Clearing the Bridges

We’ve all heard about sailboats being heeled over to clear bridges but few have ever done it, particularly when the mast height of Bluejacket, a 42-foot Ted Brewer-designed cutter, is 63 feet and bridge clearances up the river are 55 feet. It’s one thing to inch it along under a single bridge with full 55-gallon water drums hung out on the end of a boom or spinnaker pole, or using a twin outboard pulling on the spinnaker halyard; it’s another thing altogether to secure the cutter alongside and hold it over for 15 miles, doing 4 to 5 knots, in order to clear five bridges.

As we came to anchor west of the first 55-foot bridge in Ft. Myers on the Caloosahatchee River, Captain Wellington Bertolet, owner and skipper of the 75-ton displacement steel trawler Vagabond, looked at the well-found cutter Bluejacket anchored nearby and said, “between the six of us we have over 300 years of sailing experience, we should be able to get this done without a fuss.€VbCrLf

Tom Kelly and Alice Collins upped anchor and maneuvered Bluejacket along the starboard side of Vagabond. Nearly all the fenders available on both boats were hung between them. Bluejacket was secured with the mast abeam of Vagabond’s bridge. Tom Kelly had previously doubled up the spinnaker halyard on Bluejacket so we could heel it over with the mast over the top of Vagabond’s cabin. No one was quite sure how far over it would go if we pulled it down across Vagabond. Since Vagabond has a beam of 18 feet it just might be enough.

We all knew how to do the trigonometry to calculate the angle of heel necessary to clear 55 feet, but to be certain Kelly used a surveyor’s tape to measure out 53 feet on a 1/2-inch line, attached a sounding lead to the end and hauled it to the top of the mast using a spare halyard. Kelly figured 53 feet would clear the bridges with a couple of feet to spare to account for the masthead electronics and VHF antenna.

Before being heeled over, the masthead sounding lead hung just about even with the deck of the cutter. “When the lead touches the water we should be over enough to clear the bridges,€VbCrLf Kelly said. “I wish the wind would lie down. Twenty knots is more than we need, especially on the beam,€VbCrLf he continued, looking up.

Meanwhile the Vagabond crew, John Newbold, my wife and I, and skipper Wellington Bertolet, were making up the haul down block and tackle. A 1/2-inch marine braid line was attached to the doubled up halyard and hauled to the top of the cutter’s mast. A turning block was attached to the port rail about midships on Vagabond. The heaving line was run from the masthead through the turning block to a powerful electric winch on Vagabond’s port quarter. The masthead’s 53-foot lead line was carried across the top of the cabin and hung over Vagabond’s port side. When we started to haul the sloop over, the rod rigging hit Vagabond’s cabin top but the lead was only a foot above the water, indicating that we could likely tip the cutter far enough when we pulled it all the way down; no need for the water drums. Both the cutter and the turning block on Vagabond’s port rail were moved forward of the bridge so the rod rigging would clear Vagabond’s cabin when it was pulled over. At this point the cutter’s mast was just even with the front of Vagabond’s bridge.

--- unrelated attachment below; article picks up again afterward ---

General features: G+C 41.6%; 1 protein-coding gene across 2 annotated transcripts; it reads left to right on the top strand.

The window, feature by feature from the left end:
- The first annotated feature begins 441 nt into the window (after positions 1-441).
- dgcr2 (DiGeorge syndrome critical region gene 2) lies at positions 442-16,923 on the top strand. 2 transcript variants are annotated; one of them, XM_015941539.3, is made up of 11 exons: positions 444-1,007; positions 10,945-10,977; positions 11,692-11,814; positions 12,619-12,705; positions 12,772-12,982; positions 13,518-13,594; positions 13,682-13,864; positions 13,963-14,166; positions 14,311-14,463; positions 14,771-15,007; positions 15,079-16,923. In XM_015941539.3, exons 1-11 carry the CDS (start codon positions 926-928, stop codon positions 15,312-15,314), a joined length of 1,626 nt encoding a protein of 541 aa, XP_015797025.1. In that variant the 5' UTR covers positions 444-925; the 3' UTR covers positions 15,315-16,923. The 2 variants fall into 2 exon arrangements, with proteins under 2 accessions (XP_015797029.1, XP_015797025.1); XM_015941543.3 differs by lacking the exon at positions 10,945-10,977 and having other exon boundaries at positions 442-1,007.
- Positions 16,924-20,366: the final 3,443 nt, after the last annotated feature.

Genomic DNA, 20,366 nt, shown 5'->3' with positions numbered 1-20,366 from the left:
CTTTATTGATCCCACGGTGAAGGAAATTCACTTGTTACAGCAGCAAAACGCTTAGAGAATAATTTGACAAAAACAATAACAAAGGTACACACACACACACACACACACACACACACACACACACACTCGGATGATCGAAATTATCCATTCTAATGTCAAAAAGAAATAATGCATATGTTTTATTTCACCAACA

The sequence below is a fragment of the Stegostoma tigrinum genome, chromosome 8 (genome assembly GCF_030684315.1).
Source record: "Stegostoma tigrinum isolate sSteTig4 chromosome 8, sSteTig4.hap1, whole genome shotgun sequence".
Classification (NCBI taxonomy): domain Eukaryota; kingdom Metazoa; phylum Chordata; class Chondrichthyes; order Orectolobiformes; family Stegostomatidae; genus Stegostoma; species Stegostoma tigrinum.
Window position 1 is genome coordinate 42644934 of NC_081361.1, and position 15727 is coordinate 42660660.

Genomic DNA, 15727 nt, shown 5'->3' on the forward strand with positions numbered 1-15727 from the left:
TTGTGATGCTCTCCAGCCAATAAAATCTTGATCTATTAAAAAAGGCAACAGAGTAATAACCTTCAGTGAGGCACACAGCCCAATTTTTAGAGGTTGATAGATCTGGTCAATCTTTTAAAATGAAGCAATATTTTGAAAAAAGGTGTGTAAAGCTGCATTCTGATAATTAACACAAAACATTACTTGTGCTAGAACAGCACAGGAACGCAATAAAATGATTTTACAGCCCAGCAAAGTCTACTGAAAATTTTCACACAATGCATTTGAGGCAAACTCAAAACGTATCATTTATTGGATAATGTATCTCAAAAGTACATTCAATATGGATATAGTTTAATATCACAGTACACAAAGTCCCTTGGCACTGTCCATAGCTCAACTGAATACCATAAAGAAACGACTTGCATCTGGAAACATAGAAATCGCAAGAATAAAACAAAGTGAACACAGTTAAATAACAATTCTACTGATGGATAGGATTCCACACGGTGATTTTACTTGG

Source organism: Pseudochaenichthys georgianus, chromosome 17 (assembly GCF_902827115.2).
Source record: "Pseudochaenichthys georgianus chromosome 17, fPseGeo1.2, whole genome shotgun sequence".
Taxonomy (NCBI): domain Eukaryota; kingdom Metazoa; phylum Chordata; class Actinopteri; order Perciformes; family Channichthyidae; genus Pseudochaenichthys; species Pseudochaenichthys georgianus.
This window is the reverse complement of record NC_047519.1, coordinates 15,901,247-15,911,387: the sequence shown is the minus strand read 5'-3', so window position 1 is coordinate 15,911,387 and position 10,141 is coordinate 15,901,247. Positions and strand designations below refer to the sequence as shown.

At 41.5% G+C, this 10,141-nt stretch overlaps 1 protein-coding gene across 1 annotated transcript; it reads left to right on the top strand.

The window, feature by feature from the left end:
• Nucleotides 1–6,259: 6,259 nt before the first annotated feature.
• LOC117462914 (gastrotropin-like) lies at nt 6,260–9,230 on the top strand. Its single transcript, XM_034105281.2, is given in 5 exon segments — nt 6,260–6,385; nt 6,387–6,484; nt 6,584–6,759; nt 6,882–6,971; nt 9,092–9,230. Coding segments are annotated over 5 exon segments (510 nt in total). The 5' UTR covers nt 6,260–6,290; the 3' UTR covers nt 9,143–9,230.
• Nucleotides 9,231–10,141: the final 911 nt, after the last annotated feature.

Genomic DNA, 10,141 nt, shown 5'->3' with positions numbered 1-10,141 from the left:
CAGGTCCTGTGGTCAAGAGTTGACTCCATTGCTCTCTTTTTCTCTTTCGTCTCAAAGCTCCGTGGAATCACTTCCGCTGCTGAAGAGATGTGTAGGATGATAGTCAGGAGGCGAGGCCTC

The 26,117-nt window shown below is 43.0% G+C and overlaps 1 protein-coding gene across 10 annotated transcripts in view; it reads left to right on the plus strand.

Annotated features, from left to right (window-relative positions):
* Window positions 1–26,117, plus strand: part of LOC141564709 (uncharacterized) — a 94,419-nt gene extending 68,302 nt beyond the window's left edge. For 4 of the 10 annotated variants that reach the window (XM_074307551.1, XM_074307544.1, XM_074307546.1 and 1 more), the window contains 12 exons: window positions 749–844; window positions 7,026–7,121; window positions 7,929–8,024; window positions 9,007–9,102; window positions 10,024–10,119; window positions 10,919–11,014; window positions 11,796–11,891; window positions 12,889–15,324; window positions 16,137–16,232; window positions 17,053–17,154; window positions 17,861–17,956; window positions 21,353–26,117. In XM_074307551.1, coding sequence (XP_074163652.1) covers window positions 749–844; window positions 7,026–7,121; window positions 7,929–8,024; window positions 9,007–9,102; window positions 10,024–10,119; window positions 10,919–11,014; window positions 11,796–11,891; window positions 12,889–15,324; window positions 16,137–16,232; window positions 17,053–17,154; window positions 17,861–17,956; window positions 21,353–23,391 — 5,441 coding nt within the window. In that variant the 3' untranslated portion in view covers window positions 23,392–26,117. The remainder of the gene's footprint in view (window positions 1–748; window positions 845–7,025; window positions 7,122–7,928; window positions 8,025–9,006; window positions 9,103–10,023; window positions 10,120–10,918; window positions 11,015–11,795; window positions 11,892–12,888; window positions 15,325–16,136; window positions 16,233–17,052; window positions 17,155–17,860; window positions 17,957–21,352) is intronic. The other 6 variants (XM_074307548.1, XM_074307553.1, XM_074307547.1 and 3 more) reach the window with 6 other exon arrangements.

Newbold manned Vagabond’s aft winch and pulled it over until the masthead lead was in the water. The masthead was nearly directly overhead on Vagabond’s port side. Evidently the trawler’s 18-foot beam was wide enough so when the cutter’s masthead was overhead on the trawler’s port side the height of the mast was 53 feet above the water. The cutter’s port rail was just in the water with the boat heeled over and the trawler took on a 5° to 10° list to starboard. We all agreed that a lighter towboat would have a much greater list if it tried the same maneuver. The pull required to tip the 42-foot cutter was estimated to be between 750 and 1,000 pounds; not unreasonable given the tackle used.

Kelly stayed on the helm of the cutter with the engine running. His job was to relieve any strain on the lines and keep it parallel with the trawler. Vagabond upped anchor and approached the first bridge.

As we neared the span, speed was reduced to a crawl. We all looked up anxiously as Captain Bert maneuvered the boats under the bridge. No problem; the VHF antenna didn’t even touch the bridge. Traffic on the bridge slowed to a crawl. Cars stopped on the upriver side to see if we made it under! A fast-moving sport fish even stopped to observe. The Florida Marine Patrol outboard boat approached from astern but turned back deciding to leave well enough alone. Fifteen miles and four bridges to go up the river to the dock at North Ft. Myers. Captain Bert increased the speed of the flotilla to 4.5 knots and turned the helm over to Newbold.

After we emerged from the second bridge, adjacent to the Ft. Myers city marina, Vagabond got a call from the marina manager saying we cleared the bridge by a good 4 feet and asking if we were for hire for similar maneuvers. “Of course,€VbCrLf Bert said and gave them his phone number.

After we cleared the last highway bridge we released the haul down line and Bluejacket immediately came upright. As we approached the Ft. Myers power plant, Bert asked, “What’s the clearance under those power lines up ahead?€VbCrLf

“Eighty feet,€VbCrLf I replied reassuringly.

Dick deGrasse holds a master’s license and is a USCG veteran. He and his wife Kathy live on Islesboro, Maine, when not on their 34-foot sloop Endeavour.

By Ocean Navigator